Increasing Match Concentration And Focus
I’m often contacted by tennis parents and players about lack of concentration or focus during matches. I try to explain that concentration can be affected by various mental game or tennis issues.
Yes, sometimes, you might lose your concentration during the match, but it’s more likely that you lost focus because you got frustrated or tightened up during an important point, for example.
I received the following tennis psychology question from a tennis parent about his son’s concentration during matches:
“How do I help my child increase concentration and focus on the ball? My kid continuously makes mistakes during a rally as well as hitting an easy ball when she should force her opponent in to hit a difficult ball.”
While you might think this is a focus issue, many issues with her mental game might be the culprit, such as fear of making mistakes, playing defensively, or too much tension. All of these mental game of tennis issues are interrelated.
Fear of failure is a common mental challenge for tennis players. Tennis players may be afraid to make mistakes, embarrass themselves or not want to disappoint a parent. They are essentially afraid of what happens when they lose as far as how they will be perceived by others. They may have low self-confidence, crave social approval or attach their self-worth to their performance.
Tennis players who are afraid of making mistakes may play more defensively and become tense.
When players are tense and play more defensively, they do not go for their shots, but try to just get the ball back. They may hit the ball down the middle or go for high percentage shots.
Trying too hard to hit the big winner may also be the culprit. On easy shots, some players try too hard to hit the perfect shot and then tighten up and lose their trust.
As for the concentration issue, your child may experience internal or external distractions. When athletes are distracted externally, they are usually distracted by something in the environment, such as a coach on the fence, a ball rolling on the court or a player on the next court.
External distractions are usually easier to block out.
You can tell your tennis player to focus on what will help her get the job done.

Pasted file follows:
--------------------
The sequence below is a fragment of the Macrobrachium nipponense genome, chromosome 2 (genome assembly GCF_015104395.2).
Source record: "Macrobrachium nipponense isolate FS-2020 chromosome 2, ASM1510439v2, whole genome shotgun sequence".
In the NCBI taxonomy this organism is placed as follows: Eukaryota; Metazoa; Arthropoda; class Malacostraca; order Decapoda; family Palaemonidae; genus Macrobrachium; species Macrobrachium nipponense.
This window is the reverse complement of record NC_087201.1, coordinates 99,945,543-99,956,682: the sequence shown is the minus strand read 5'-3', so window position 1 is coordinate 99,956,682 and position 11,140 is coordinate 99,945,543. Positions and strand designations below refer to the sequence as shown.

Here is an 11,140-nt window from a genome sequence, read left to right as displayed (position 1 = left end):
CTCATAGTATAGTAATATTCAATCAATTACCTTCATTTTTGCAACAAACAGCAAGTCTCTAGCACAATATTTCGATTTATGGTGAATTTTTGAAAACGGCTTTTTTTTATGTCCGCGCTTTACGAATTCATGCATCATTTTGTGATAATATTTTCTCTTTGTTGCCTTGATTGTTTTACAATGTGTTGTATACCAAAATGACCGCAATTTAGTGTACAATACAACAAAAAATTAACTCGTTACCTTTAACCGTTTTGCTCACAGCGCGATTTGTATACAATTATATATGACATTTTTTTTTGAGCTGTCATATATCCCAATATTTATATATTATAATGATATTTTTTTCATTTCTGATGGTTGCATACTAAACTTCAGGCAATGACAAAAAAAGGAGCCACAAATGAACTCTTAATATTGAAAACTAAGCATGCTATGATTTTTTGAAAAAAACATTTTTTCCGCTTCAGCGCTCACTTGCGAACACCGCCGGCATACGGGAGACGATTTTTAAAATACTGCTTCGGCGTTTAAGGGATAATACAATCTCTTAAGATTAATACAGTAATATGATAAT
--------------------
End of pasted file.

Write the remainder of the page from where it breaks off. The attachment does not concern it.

Internal distractions are harder to get out of your mind and refocus.
This may include negative thinking, doubts, worrying about the next point or thinking about the last mistake. The best option is to teach your kids how to refocus when they are distracted on the court. Every tennis player will get distracted at some point.
They key is to recognize that you are distracted and refocus quickly on the next point.
Are you (or your players) performing up to your ability in competition?
Do you bring your best and most confident game to matches?
Successful tennis players have learned how to perform with ultimate confidence in tournaments.
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“Since you last worked with AJ in early September, his National ranking has improved from 349 to 148. His tournament record at one point, since talking with you was 17-4, with 3 of the 4 being in third sets or tiebreakers and 2 of those matches being the same player, whom he has since beaten (you may recall he was on an 0-9 losing streak when we contacted you). His tie-breaker record is at least 90% through last weekend when he won the 18s District tournament with a semi and final match tiebreak win. Your help has definitely improved AJ’s results and his on-court demeanor has substantially improved.”
~Dawn Woodman, A.J.’s Mother
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“Maggie had such a great weekend. As always, after she works with you she just seems more grounded and focused. She’s less likely to look around and get distracted during her match. She’s more focused on one point at a time. Also, as a parent, I’ve learned to encourage her process goals and not outcomes. Consequently, she played well and won her first doubles match, upsetting a seeded team in a really really close match!”
~Katherine Johnson Cannata, Maggie’s mother